SCOBA gear is heavy: as Scotty says, "it's not just the whales, it's the water!" As they explore their planet's final frontier, they will need mechanization to carry fairly enormous life-support equipment.

You can imagine they will extensively test this equipment on the seafloor ballasted to add the vehicle's displacement to its weight, to simulate its performance on the surface.

Why plunge into the gasping void?

Airflight. It's mind-blowingly faster than swimming. Your best subs can go 30 knots (and make a LOT of noise) - but an airplane can go 500 with no noise at all. At the very least, it's of great interest for the military.

Space exploration. You will not be going to space without going through atmosphere first, even if there is scarcely a difference between the two.

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Carrying anything with exceptional weight to it and no buoyancy would be very difficult underwater - but if you attach two simple wheels to a barrel, it would become much easier to move.

This alone means that, at some point, the wheel would probably be invented.

Now, eventually it would likely be surpassed by simply creating buoyant rafts that can be dragged behind - but the natural usefulness of being able to drag something across a surface* is too simple and elegant a solution to pass up.

  • That being said, sleds might be more popular. But for getting across rocky or rough terrain, some underwater inhabitants might still use simple wheels.
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"it's relatively easy to balance something to be carried under water using air"

This is mostly true. What is missing here is the fact that it would not be easy for an aquatic species to produce the means of doing that. It would be essentially impossible for this society to treat hides or bladders, which means using raw bladders for this. You would be replacing those untreated bladders so frequently that it would never be a viable method of transport.

That doesn't necessarily mean that they would develop the wheel though. Again, they would run into a problem with materials. Specifically with the material for axles.

An aquatic species would likely never end up as tool users, or anything more than very primitive tool users. The likely outcome for such a society is migratory grazers.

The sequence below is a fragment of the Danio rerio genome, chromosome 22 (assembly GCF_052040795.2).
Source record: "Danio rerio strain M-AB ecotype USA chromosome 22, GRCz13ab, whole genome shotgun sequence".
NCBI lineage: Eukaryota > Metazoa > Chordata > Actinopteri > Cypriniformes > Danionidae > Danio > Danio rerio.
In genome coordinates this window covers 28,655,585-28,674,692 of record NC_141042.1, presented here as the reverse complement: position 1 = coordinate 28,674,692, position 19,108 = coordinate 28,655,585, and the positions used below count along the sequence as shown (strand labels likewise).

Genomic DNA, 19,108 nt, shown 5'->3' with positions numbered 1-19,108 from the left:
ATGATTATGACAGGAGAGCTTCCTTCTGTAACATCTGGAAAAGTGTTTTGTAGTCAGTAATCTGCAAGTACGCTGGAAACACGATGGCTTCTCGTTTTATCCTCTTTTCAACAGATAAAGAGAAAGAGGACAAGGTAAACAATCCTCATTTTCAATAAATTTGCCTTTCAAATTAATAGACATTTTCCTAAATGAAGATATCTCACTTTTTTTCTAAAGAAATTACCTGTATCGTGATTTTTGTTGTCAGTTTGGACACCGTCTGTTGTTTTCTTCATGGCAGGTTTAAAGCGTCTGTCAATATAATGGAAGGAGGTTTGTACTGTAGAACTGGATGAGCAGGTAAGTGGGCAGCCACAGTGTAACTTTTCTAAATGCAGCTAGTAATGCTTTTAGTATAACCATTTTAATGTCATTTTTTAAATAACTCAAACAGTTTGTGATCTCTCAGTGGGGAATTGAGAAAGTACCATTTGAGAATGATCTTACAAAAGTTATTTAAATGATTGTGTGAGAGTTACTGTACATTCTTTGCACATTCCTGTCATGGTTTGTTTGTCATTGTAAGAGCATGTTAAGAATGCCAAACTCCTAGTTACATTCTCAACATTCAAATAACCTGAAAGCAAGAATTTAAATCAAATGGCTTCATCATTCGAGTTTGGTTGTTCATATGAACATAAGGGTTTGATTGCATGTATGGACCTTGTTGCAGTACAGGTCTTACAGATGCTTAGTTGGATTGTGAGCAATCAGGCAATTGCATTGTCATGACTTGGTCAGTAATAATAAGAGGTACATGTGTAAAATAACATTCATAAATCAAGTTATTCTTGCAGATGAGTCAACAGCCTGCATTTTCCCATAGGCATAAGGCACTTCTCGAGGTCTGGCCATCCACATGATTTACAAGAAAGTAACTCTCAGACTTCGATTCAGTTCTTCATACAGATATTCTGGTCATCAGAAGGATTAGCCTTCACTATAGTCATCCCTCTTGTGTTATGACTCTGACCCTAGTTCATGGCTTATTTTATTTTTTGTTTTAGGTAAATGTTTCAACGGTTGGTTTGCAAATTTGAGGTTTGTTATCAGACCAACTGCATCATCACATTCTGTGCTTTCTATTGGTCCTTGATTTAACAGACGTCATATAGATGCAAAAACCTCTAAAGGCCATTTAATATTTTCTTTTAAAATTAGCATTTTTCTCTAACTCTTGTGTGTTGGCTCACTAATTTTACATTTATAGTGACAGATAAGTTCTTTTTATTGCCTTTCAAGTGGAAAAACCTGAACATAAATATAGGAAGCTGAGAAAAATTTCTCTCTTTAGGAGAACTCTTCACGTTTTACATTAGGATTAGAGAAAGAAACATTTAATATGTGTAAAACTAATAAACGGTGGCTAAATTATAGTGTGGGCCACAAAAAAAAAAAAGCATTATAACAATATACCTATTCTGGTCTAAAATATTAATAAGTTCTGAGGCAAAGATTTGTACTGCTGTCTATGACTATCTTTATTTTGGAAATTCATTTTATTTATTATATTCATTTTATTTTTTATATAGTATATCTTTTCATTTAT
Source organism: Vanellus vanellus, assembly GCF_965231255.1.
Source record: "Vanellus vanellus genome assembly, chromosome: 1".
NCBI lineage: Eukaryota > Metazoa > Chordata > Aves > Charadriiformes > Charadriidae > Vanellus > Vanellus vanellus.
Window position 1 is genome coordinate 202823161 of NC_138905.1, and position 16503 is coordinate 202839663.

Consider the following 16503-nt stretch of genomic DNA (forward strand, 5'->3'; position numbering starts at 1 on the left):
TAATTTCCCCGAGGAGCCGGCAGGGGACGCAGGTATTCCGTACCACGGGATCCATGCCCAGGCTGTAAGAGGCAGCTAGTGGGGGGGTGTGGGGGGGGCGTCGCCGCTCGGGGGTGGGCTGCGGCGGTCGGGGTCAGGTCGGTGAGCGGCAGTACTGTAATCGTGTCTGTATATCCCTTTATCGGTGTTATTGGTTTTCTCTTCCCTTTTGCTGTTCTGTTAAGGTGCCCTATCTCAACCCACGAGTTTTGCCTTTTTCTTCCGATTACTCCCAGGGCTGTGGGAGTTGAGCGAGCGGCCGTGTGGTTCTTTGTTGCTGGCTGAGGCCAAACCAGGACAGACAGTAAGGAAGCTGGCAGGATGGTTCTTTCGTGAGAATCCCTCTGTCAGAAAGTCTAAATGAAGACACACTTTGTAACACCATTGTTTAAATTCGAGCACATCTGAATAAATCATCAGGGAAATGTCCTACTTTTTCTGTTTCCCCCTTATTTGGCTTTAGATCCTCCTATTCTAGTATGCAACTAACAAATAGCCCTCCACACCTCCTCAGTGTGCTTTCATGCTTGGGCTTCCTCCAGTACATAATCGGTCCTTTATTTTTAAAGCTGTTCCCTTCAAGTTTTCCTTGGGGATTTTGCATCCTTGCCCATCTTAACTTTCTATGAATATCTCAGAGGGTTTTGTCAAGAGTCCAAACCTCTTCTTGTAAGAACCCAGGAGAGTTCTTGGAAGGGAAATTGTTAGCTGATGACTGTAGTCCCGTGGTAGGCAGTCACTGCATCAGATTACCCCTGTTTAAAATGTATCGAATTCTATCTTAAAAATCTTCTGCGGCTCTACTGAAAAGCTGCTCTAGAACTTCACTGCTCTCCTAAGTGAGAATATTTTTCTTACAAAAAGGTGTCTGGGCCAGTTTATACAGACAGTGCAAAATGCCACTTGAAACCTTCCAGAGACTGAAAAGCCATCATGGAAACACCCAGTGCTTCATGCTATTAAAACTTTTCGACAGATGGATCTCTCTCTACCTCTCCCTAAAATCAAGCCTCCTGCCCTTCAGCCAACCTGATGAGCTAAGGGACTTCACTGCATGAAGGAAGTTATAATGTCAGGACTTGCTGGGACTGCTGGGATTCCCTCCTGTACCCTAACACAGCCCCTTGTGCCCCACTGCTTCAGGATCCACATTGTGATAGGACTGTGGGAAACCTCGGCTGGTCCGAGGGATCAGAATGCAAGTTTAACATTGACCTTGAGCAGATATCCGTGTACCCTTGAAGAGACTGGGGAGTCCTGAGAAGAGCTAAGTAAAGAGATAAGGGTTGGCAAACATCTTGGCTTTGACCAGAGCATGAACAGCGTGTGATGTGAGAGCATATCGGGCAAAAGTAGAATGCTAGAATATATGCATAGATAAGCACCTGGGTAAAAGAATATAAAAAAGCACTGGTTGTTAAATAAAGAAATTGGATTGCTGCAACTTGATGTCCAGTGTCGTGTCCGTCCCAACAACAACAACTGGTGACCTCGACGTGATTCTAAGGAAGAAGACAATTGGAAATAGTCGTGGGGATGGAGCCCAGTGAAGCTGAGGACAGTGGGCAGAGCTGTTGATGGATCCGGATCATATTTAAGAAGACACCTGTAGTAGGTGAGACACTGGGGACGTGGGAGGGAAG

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  • $\begingroup$ The biggest question is where do you get the air? An advanced society could compress it to make it sink, or use a chemical reaction to generate gas, but earlier on it's really quite tricky. $\endgroup$ – Matt Bowyer Sep 8 '17 at 16:43
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A four-wheeled cart or vehicle might not be practical, unless sections of the ocean floor were flat or flattened enough to make them work.

However, a one- or two-wheeled platform with spiked wheels (heavy duty, longer tire studs) might be useful for conveying larger but not excessively heavy loads. Or old or sick or confused people.

It would be relatively easy to stabilize, especially with multiple adults alongside, or trained sea creatures such as dolphins strapped to it. Dolphins might be induced to swim with a platform between or behind them, with no wheels, but wheels would come in handy if you needed to set the item down.

This is a similar scenario to native American use of dogs and the travois / drag sled. The greater boyancy from being under water, in addition to domesticated animal assistance, would make it doable for moderate loads.

If I lived under the sea, I believe I would invent this, if I had a means of making the parts. Maybe specialists who can swim close to undersea lava flows could figure out a way to cast metal - most of which would rust immediately... But they might come up with aluminum eventually. Or lash together the wheel shaped skeletons of a useful creature.

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Paddle wheels to facilitate faster swimming, like a bicycle wheel. I believe they have these underwater bicycles on SpongeBob. It would still be a wheel shape rather than a propeller, so I don't think it is ruled out.

There could also be a hand held paddle wheel device, held in front of the swimmer, with pedals you would pump with your arms rather than feet. That way you could pull other people or a relatively "floating" load behind you.

It would not have to contact the ocean floor, or anything but water.

What if they made long swimmable tubes for traversing stretches of ocean that were too dark, or had hostile creatures, or had a strong current, and the wheel or wheels would skim along the inside surface.